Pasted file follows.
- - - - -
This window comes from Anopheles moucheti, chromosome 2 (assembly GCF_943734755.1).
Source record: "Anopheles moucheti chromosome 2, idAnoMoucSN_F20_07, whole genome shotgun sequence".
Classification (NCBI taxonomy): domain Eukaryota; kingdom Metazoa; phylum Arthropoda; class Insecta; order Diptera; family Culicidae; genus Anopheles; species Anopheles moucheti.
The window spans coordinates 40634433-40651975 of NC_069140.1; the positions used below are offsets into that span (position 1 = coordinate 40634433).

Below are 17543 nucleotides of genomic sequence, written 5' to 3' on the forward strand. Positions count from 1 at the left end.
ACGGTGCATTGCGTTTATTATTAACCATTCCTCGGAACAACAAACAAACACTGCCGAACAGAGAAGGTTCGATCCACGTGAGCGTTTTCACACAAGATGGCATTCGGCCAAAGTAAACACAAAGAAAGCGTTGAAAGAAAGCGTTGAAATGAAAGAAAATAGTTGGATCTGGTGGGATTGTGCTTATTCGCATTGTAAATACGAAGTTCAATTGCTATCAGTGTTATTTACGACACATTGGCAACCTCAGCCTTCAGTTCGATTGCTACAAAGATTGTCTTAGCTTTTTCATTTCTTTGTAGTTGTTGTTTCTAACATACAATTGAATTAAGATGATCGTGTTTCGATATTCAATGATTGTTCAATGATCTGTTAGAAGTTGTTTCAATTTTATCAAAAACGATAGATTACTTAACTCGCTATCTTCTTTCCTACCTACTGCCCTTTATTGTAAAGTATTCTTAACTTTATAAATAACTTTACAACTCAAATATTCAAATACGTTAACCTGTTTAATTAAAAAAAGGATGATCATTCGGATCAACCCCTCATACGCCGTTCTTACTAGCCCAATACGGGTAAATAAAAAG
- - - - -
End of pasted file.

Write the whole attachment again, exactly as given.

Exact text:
This window comes from Anopheles moucheti, chromosome 2 (assembly GCF_943734755.1).
Source record: "Anopheles moucheti chromosome 2, idAnoMoucSN_F20_07, whole genome shotgun sequence".
Classification (NCBI taxonomy): domain Eukaryota; kingdom Metazoa; phylum Arthropoda; class Insecta; order Diptera; family Culicidae; genus Anopheles; species Anopheles moucheti.
The window spans coordinates 40634433-40651975 of NC_069140.1; the positions used below are offsets into that span (position 1 = coordinate 40634433).

Below are 17543 nucleotides of genomic sequence, written 5' to 3' on the forward strand. Positions count from 1 at the left end.
ACGGTGCATTGCGTTTATTATTAACCATTCCTCGGAACAACAAACAAACACTGCCGAACAGAGAAGGTTCGATCCACGTGAGCGTTTTCACACAAGATGGCATTCGGCCAAAGTAAACACAAAGAAAGCGTTGAAAGAAAGCGTTGAAATGAAAGAAAATAGTTGGATCTGGTGGGATTGTGCTTATTCGCATTGTAAATACGAAGTTCAATTGCTATCAGTGTTATTTACGACACATTGGCAACCTCAGCCTTCAGTTCGATTGCTACAAAGATTGTCTTAGCTTTTTCATTTCTTTGTAGTTGTTGTTTCTAACATACAATTGAATTAAGATGATCGTGTTTCGATATTCAATGATTGTTCAATGATCTGTTAGAAGTTGTTTCAATTTTATCAAAAACGATAGATTACTTAACTCGCTATCTTCTTTCCTACCTACTGCCCTTTATTGTAAAGTATTCTTAACTTTATAAATAACTTTACAACTCAAATATTCAAATACGTTAACCTGTTTAATTAAAAAAAGGATGATCATTCGGATCAACCCCTCATACGCCGTTCTTACTAGCCCAATACGGGTAAATAAAAAG